Surat set to thrive without Glencore's Wandoan project

QUEENSLAND’s Surat Basin will continue to be a resources hub for the state despite the decision by Glencore not to develop its planned $7 billion Wandoan thermal coal mine.

Lou Caruana

The natural gas industry has taken a step forward in the region instead with a major announcement by QGC, and its joint venture partners, of the development of the Charlie tenements in the Surat Basin.

This is a major investment in the future of the Queensland natural gas sector, which has been a major creator of jobs and a generator of broader economic benefit over the past five to seven years, Queensland Resources Council CEO Michael Roche said.

“The fact that the QGC's Charlie project will create up to 1600 construction jobs, and provide other major business benefits for communities around Taroom, Wandoan and Chinchilla, is proof of the gas sector's ongoing vital importance to the Queensland and Australian economies,” he said.

“Queensland has led the way in developing a world-class natural gas industry and the announcement of another major development is testament to the confidence that proponents have in the industry.”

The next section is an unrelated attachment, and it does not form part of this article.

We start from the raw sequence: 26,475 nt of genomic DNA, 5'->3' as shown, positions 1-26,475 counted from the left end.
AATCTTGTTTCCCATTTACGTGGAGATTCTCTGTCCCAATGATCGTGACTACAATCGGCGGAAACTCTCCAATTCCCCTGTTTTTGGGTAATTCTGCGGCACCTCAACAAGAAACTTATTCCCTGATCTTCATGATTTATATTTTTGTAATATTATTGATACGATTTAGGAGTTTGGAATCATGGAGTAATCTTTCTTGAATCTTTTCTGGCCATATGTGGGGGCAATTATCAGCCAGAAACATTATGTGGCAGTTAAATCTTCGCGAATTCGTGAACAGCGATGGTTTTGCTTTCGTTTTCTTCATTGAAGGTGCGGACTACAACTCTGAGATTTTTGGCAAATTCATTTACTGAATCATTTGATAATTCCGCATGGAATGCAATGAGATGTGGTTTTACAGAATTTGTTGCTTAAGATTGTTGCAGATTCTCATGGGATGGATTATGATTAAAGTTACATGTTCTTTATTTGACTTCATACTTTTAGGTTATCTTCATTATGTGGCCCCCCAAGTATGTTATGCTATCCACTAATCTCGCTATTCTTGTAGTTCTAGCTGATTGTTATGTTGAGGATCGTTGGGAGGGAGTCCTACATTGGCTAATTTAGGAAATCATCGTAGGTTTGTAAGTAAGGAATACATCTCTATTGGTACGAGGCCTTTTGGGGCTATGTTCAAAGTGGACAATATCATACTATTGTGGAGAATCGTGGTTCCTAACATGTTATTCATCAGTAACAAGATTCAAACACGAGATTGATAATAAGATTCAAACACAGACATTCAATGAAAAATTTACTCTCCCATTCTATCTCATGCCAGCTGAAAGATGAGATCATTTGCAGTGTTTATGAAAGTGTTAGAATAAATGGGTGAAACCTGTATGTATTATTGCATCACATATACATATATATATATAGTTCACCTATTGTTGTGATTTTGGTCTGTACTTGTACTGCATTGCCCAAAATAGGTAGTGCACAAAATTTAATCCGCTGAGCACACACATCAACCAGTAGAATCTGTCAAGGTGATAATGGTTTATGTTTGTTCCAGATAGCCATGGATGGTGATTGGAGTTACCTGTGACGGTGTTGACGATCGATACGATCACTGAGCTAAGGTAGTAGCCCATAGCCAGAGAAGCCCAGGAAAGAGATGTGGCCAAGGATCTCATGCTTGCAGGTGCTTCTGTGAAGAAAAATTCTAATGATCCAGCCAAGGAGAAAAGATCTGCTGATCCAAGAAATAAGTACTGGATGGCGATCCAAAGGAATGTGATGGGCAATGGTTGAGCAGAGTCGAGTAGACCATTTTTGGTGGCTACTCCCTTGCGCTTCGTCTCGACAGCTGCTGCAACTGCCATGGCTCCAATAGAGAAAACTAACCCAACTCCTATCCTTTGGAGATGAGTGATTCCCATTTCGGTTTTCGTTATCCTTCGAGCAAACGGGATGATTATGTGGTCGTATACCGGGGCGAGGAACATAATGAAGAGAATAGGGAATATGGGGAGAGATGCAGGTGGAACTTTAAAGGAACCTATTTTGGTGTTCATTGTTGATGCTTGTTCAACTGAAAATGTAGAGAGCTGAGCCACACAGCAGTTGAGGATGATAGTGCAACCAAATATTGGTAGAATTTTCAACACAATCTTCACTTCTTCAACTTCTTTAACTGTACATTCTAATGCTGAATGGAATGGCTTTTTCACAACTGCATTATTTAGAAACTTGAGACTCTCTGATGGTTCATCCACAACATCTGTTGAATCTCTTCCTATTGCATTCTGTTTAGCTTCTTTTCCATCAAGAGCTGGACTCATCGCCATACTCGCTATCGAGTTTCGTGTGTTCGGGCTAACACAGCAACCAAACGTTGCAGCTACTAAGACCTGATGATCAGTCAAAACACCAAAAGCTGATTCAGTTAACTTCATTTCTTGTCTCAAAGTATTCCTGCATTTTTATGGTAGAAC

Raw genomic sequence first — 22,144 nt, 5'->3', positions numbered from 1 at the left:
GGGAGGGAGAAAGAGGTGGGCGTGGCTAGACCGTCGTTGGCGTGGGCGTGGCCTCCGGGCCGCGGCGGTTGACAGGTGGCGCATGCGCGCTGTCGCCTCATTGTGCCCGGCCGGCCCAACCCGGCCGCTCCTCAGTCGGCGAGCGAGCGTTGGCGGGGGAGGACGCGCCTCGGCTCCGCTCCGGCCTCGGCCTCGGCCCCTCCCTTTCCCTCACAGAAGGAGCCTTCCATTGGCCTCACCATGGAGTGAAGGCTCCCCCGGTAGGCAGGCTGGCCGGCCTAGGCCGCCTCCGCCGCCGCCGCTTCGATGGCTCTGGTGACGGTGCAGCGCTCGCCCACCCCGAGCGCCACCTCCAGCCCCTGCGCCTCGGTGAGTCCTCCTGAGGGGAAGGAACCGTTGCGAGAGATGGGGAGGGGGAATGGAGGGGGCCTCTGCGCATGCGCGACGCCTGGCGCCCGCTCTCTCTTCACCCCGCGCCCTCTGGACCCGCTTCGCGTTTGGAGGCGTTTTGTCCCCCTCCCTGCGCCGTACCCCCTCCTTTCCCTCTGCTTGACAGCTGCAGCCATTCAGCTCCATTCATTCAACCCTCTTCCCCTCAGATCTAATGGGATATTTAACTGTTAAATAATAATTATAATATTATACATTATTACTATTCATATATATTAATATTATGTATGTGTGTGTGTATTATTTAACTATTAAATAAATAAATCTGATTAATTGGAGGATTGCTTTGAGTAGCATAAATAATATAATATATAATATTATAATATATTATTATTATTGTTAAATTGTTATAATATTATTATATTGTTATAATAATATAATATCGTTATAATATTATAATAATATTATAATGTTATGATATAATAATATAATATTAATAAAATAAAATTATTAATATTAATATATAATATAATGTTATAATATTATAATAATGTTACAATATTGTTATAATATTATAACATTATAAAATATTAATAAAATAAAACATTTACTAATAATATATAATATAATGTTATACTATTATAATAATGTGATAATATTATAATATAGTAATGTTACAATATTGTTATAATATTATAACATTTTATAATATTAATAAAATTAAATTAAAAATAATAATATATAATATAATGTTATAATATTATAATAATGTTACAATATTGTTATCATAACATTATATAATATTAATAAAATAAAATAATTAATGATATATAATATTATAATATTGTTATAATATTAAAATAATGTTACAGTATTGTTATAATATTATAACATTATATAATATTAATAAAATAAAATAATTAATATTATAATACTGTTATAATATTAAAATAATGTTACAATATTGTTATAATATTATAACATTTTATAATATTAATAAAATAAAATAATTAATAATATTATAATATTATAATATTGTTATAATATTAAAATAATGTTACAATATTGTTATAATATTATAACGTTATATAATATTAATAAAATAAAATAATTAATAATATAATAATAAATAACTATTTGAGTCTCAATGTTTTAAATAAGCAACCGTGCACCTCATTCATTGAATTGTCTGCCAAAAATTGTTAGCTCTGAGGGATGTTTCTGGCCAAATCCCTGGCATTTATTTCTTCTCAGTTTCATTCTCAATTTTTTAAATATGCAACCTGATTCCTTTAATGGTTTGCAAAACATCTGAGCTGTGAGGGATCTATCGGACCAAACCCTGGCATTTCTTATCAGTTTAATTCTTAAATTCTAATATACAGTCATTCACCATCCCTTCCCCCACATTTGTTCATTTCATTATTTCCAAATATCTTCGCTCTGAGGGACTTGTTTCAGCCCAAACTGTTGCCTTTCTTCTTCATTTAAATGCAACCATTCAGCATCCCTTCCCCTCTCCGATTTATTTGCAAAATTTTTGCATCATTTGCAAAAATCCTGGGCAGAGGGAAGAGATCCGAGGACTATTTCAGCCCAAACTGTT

The parlous state of the global thermal coal market prompted Glencore to shelve its $7 billion Wandoan coal project in 2013.

The future of Wandoan was always in doubt as Glencore chief executive Ivan Glasenberg signalled that he wanted to wind back on capital expenditure and focus more on returns to shareholders once the $58 billion merger with Xstrata had been bedded down.

Glasenberg favoured brownfields projects that could utilise existing infrastructure and were less capital intensive.

Wandoan, which would have been a mining powerhouse in the newly emerging Surat Basin coal mining province, was still awaiting a mining licence from the Queensland government and had unresolved legal issues with local landowners.

The QGC consortium partners investment sees the Queensland gas export sector tap into the 160% growth in Asian gas demand out to 2040.

“The industry is subjected to world-class regulation that ensures the interest of all parties, including landowners and local communities, are safeguarded. It has been assessed by a range of independent experts and has passed all approval stages,” Roche said.

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